Dr. Ron Paul - It Can't Happen Here...........

John blueoval at 1SMARTISP.NET
Mon Jan 3 17:41:21 MST 2005


Ron Paul - It Can't Happen Here
House Web Site ^ | 12-20-2004 | Rep. Ron Paul (R-TX)

Posted on 12/20/2004 9:42:29 AM PST by jmc813

In 2002 I asked my House colleagues a rhetorical question with
regard to the onslaught of government growth in the post-September
11th era: Is America becoming a police state?

The question is no longer rhetorical. We are not yet living in a
total police state, but it is fast approaching. The seeds of
future tyranny have been sown, and many of our basic protections
against government have been undermined. The atmosphere since 2001
has permitted Congress to create whole new departments and
agencies that purport to make us safer- always at the expense of
our liberty. But security and liberty go hand-in-hand. Members of
Congress, like too many Americans, don’t understand that a society
with no constraints on its government cannot be secure. History
proves that societies crumble when their governments become more
powerful than the people and private institutions.

Unfortunately, the new intelligence bill passed by Congress two
weeks ago moves us closer to an encroaching police state by
imposing the precursor to a full-fledged national ID card. Within
two years, every American will need a “conforming” ID to deal with
any federal agency-- including TSA at the airport.

Undoubtedly many Americans and members of Congress don’t believe
America is becoming a police state, which is reasonable enough.
They associate the phrase with highly visible symbols of
authoritarianism like military patrols, martial law, and summary
executions. But we ought to be concerned that we have laid the
foundation for tyranny by making the public more docile, more
accustomed to government bullying, and more accepting of arbitrary
authority- all in the name of security. Our love for liberty above
all has been so diminished that we tolerate intrusions into our
privacy that would have been abhorred just a few years ago. We
tolerate inconveniences and infringements upon our liberties in a
manner that reflects poorly on our great national character of
rugged individualism. American history, at least in part, is a
history of people who don’t like being told what to do. Yet we are
increasingly empowering the federal government and its agents to
run our lives.

Terror, fear, and crises like 9-11 are used to achieve complacency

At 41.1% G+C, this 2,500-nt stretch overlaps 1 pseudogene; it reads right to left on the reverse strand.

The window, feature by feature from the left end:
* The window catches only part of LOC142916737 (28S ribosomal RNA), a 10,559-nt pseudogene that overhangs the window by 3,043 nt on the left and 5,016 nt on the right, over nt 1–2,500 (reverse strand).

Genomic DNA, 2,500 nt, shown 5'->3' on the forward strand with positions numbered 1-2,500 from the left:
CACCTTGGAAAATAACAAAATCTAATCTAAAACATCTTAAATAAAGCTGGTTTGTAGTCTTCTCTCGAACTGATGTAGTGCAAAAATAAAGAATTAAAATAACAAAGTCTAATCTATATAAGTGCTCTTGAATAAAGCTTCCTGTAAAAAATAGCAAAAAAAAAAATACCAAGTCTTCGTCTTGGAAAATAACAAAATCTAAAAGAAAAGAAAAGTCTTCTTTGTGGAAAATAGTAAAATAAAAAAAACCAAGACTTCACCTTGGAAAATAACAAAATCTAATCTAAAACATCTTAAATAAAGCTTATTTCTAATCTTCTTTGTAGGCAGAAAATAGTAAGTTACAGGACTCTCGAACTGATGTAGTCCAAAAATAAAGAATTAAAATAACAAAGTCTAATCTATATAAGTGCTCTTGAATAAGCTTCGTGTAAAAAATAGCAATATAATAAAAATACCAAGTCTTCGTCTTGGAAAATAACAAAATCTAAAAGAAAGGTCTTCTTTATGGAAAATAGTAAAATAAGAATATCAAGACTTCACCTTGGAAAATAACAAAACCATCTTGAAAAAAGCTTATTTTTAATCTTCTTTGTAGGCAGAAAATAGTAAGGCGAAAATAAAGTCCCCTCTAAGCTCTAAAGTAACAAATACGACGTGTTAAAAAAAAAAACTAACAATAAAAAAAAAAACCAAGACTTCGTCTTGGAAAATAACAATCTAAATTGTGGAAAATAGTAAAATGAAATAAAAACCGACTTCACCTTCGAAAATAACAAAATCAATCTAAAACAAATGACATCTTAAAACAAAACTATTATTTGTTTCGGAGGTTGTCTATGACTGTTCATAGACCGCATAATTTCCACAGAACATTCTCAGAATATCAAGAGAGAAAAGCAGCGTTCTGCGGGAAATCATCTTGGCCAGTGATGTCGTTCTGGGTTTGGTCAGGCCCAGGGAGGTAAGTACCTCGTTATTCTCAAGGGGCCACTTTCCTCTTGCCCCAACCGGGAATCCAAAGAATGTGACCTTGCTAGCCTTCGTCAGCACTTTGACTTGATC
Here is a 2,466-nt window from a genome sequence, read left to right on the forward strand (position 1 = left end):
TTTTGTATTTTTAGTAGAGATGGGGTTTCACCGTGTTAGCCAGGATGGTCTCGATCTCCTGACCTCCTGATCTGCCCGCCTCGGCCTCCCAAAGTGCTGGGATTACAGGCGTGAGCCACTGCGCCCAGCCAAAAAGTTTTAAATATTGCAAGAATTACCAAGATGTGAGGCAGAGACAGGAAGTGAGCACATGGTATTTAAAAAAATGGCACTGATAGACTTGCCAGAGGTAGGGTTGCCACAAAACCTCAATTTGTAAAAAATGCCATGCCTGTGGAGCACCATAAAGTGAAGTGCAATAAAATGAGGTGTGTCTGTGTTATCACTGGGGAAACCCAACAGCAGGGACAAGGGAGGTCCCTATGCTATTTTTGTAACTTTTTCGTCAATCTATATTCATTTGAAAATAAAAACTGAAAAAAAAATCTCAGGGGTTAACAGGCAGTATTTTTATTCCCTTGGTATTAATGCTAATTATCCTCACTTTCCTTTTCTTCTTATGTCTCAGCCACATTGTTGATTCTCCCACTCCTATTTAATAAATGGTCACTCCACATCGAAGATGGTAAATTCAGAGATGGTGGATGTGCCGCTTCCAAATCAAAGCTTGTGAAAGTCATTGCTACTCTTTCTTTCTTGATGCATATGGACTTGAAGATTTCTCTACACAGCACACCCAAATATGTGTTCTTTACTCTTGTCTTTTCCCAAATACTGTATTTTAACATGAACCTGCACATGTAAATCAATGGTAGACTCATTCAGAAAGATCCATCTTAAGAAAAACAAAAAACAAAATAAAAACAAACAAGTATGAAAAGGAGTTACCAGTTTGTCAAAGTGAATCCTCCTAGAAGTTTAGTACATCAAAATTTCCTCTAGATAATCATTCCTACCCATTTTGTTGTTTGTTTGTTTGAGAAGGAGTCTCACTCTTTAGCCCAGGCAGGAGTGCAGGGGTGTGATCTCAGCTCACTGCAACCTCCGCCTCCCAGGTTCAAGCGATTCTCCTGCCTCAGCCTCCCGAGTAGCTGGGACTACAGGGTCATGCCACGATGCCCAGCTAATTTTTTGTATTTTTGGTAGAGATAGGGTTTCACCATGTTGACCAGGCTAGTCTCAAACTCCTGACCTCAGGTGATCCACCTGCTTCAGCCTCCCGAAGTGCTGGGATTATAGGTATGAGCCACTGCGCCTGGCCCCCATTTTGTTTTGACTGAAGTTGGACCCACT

and obedience, especially when citizens are deluded into believing
they are still a free people. The loss of liberty, we are assured,
will be minimal, short-lived, and necessary. Many citizens believe
that once the war on terror is over, restrictions on their
liberties will be reversed. But this war is undeclared and
open-ended, with no precise enemy and no expressly stated final
goal. Terrorism will never be eradicated completely; does this
mean future presidents will assert extraordinary war powers
indefinitely?

Washington DC provides a vivid illustration of what our future
might look like. Visitors to Capitol Hill encounter police
barricades, metal detectors, paramilitary officers carrying fully
automatic rifles, police dogs, ID checks, and vehicle stops. The
people are totally disarmed; only the police and criminals have
guns. Surveillance cameras are everywhere, monitoring street
activity, subway travel, parks, and federal buildings. There's not
much evidence of an open society in Washington, DC, yet most folks
do not complain-- anything goes if it's for government-provided
safety and security.

After all, proponents argue, the government is doing all this to
catch the bad guys. If you don’t have anything to hide, they ask,
what are you so afraid of? The answer is that I’m afraid of losing
the last vestiges of privacy that a free society should hold dear.
I’m afraid of creating a society where the burden is on citizens
to prove their innocence, rather than on government to prove
wrongdoing. Most of all, I’m afraid of living in a society where a
subservient populace surrenders its liberties to an all-powerful
government.

It may be true that average Americans do not feel intimidated by
the encroachment of the police state. Americans remain tolerant of
what they see as mere nuisances because they have been deluded
into believing total government supervision is necessary and
helpful, and because they still enjoy a high level of material
comfort. That tolerance may wane, however, as our standard of
living falls due to spiraling debt, endless deficit spending at
home and abroad, a declining fiat dollar, inflation, higher
interest rates, and failing entitlement programs. At that point
attitudes toward omnipotent government may change, but the trend
toward authoritarianism will be difficult to reverse.

Those who believe a police state can't happen here are poor
students of history. Every government, democratic or not, is
capable of tyranny. We must understand this if we hope to remain a
free people.



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